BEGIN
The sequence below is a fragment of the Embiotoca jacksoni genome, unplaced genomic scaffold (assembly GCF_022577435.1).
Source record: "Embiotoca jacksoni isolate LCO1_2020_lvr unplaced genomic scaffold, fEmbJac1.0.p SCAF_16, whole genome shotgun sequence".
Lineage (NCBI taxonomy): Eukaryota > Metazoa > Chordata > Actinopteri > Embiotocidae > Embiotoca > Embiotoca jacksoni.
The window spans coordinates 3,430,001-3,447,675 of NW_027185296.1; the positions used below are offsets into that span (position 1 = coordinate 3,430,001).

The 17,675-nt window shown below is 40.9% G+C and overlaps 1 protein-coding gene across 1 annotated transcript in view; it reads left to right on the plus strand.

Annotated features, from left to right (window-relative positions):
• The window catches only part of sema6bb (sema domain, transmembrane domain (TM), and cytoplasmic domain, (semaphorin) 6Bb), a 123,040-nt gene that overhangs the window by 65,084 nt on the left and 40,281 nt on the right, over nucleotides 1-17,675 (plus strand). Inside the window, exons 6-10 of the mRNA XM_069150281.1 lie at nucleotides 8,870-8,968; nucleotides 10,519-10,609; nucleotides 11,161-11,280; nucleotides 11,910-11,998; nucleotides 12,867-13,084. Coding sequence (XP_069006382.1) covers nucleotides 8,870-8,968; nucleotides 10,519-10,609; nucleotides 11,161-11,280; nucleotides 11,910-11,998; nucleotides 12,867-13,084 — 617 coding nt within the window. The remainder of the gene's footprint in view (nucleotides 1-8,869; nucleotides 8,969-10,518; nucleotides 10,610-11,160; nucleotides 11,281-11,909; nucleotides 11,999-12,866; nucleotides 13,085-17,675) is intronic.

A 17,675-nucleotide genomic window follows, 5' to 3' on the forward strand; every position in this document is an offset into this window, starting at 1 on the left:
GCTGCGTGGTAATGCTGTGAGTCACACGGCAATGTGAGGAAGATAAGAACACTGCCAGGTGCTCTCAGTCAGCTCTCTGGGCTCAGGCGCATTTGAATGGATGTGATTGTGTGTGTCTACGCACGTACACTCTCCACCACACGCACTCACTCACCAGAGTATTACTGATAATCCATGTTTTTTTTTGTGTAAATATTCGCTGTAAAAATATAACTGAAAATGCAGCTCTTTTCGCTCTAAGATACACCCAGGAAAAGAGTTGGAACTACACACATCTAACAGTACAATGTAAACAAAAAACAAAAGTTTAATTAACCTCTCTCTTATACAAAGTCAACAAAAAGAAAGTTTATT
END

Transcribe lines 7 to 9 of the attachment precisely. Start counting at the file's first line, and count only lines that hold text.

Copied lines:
• The window catches only part of sema6bb (sema domain, transmembrane domain (TM), and cytoplasmic domain, (semaphorin) 6Bb), a 123,040-nt gene that overhangs the window by 65,084 nt on the left and 40,281 nt on the right, over nucleotides 1-17,675 (plus strand). Inside the window, exons 6-10 of the mRNA XM_069150281.1 lie at nucleotides 8,870-8,968; nucleotides 10,519-10,609; nucleotides 11,161-11,280; nucleotides 11,910-11,998; nucleotides 12,867-13,084. Coding sequence (XP_069006382.1) covers nucleotides 8,870-8,968; nucleotides 10,519-10,609; nucleotides 11,161-11,280; nucleotides 11,910-11,998; nucleotides 12,867-13,084 — 617 coding nt within the window. The remainder of the gene's footprint in view (nucleotides 1-8,869; nucleotides 8,969-10,518; nucleotides 10,610-11,160; nucleotides 11,281-11,909; nucleotides 11,999-12,866; nucleotides 13,085-17,675) is intronic.

A 17,675-nucleotide genomic window follows, 5' to 3' on the forward strand; every position in this document is an offset into this window, starting at 1 on the left:
GCTGCGTGGTAATGCTGTGAGTCACACGGCAATGTGAGGAAGATAAGAACACTGCCAGGTGCTCTCAGTCAGCTCTCTGGGCTCAGGCGCATTTGAATGGATGTGATTGTGTGTGTCTACGCACGTACACTCTCCACCACACGCACTCACTCACCAGAGTATTACTGATAATCCATGTTTTTTTTTGTGTAAATATTCGCTGTAAAAATATAACTGAAAATGCAGCTCTTTTCGCTCTAAGATACACCCAGGAAAAGAGTTGGAACTACACACATCTAACAGTACAATGTAAACAAAAAACAAAAGTTTAATTAACCTCTCTCTTATACAAAGTCAACAAAAAGAAAGTTTATT